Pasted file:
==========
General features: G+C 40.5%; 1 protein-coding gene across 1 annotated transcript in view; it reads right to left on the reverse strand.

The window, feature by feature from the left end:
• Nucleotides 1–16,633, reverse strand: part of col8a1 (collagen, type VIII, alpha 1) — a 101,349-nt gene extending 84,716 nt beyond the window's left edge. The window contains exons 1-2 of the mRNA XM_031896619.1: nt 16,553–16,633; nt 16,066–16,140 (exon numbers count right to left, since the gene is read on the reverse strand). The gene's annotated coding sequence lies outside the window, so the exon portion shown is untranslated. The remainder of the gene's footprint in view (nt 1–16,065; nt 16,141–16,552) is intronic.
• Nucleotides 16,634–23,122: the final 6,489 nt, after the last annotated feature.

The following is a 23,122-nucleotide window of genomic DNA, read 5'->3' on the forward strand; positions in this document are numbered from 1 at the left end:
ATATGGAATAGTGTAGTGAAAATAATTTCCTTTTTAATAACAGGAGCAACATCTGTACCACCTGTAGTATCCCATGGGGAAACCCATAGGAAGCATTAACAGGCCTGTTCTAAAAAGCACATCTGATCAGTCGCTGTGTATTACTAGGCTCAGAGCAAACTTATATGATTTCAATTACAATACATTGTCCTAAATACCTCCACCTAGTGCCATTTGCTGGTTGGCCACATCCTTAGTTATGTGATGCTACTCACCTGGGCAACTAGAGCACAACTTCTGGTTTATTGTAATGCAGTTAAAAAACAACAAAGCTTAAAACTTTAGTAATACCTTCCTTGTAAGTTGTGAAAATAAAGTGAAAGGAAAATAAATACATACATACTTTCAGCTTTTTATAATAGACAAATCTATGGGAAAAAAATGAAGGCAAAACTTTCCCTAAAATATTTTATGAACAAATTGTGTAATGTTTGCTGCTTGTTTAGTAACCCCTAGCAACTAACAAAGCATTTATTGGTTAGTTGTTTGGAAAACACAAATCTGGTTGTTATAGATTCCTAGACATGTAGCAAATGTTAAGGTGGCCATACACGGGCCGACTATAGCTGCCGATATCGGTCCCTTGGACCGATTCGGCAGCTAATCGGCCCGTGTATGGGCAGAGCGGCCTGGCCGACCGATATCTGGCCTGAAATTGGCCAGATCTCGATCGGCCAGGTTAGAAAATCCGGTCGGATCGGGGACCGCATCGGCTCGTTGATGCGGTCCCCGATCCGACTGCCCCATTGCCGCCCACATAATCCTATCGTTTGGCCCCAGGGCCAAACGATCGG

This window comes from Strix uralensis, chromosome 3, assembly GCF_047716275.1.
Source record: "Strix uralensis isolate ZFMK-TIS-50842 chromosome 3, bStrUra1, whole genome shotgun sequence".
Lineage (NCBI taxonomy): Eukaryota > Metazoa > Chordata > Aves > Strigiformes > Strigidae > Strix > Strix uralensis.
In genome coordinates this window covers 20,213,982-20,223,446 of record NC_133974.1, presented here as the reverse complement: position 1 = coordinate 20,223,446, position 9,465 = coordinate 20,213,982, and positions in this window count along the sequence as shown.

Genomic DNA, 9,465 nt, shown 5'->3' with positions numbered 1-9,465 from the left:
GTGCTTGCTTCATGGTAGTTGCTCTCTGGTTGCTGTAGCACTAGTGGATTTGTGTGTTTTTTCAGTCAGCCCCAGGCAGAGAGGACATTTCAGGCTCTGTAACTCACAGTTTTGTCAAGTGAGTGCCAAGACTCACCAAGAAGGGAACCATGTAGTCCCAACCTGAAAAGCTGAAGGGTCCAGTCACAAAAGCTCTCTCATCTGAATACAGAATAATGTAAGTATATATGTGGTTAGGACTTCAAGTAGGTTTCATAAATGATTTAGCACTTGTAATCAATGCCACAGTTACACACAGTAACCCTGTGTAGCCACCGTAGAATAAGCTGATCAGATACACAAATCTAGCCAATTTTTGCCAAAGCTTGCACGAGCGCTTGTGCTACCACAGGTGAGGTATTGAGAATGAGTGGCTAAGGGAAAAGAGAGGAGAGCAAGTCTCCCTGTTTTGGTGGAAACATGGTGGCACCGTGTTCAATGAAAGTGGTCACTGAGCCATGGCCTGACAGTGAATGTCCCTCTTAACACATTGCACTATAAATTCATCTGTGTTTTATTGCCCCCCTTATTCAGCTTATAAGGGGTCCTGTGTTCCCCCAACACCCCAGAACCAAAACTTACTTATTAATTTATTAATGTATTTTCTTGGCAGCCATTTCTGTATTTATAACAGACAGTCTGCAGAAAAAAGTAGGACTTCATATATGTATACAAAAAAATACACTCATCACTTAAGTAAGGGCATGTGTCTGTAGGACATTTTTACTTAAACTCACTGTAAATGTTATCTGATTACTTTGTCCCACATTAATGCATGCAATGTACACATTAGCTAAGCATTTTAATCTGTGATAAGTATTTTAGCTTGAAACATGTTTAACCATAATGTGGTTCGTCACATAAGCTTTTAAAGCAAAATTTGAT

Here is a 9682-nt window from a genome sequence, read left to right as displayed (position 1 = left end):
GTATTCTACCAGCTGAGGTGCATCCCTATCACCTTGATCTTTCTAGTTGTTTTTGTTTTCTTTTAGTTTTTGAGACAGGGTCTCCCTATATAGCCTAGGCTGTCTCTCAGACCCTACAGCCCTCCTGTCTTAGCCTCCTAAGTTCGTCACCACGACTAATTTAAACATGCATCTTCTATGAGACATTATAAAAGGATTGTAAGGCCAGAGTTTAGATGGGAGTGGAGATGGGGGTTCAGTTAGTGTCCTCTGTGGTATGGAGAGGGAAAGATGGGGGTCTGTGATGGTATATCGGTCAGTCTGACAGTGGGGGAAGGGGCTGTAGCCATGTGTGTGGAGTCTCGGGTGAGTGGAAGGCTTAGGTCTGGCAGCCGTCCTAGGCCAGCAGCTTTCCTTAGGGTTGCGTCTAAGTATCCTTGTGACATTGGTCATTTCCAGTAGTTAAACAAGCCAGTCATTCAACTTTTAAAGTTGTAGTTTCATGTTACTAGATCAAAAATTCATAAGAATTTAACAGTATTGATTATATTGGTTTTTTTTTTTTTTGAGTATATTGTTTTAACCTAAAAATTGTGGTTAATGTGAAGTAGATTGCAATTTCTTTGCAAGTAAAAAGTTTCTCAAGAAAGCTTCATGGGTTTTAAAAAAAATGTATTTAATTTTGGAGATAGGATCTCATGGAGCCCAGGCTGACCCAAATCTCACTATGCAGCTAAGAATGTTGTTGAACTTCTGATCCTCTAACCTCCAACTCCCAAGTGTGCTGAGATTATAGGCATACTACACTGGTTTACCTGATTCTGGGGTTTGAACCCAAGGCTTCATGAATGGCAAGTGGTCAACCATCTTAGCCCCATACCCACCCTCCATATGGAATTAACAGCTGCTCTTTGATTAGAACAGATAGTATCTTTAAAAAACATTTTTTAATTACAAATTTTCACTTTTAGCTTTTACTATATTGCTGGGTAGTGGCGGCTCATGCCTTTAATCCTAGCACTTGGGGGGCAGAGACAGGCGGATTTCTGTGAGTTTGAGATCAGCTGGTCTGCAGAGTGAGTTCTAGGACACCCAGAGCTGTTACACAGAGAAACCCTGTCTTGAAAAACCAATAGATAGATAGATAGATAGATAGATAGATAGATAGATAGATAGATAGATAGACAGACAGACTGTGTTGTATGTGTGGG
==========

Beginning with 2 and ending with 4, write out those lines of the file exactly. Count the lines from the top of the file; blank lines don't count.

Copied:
The window, feature by feature from the left end:
• Nucleotides 1–16,633, reverse strand: part of col8a1 (collagen, type VIII, alpha 1) — a 101,349-nt gene extending 84,716 nt beyond the window's left edge. The window contains exons 1-2 of the mRNA XM_031896619.1: nt 16,553–16,633; nt 16,066–16,140 (exon numbers count right to left, since the gene is read on the reverse strand). The gene's annotated coding sequence lies outside the window, so the exon portion shown is untranslated. The remainder of the gene's footprint in view (nt 1–16,065; nt 16,141–16,552) is intronic.
• Nucleotides 16,634–23,122: the final 6,489 nt, after the last annotated feature.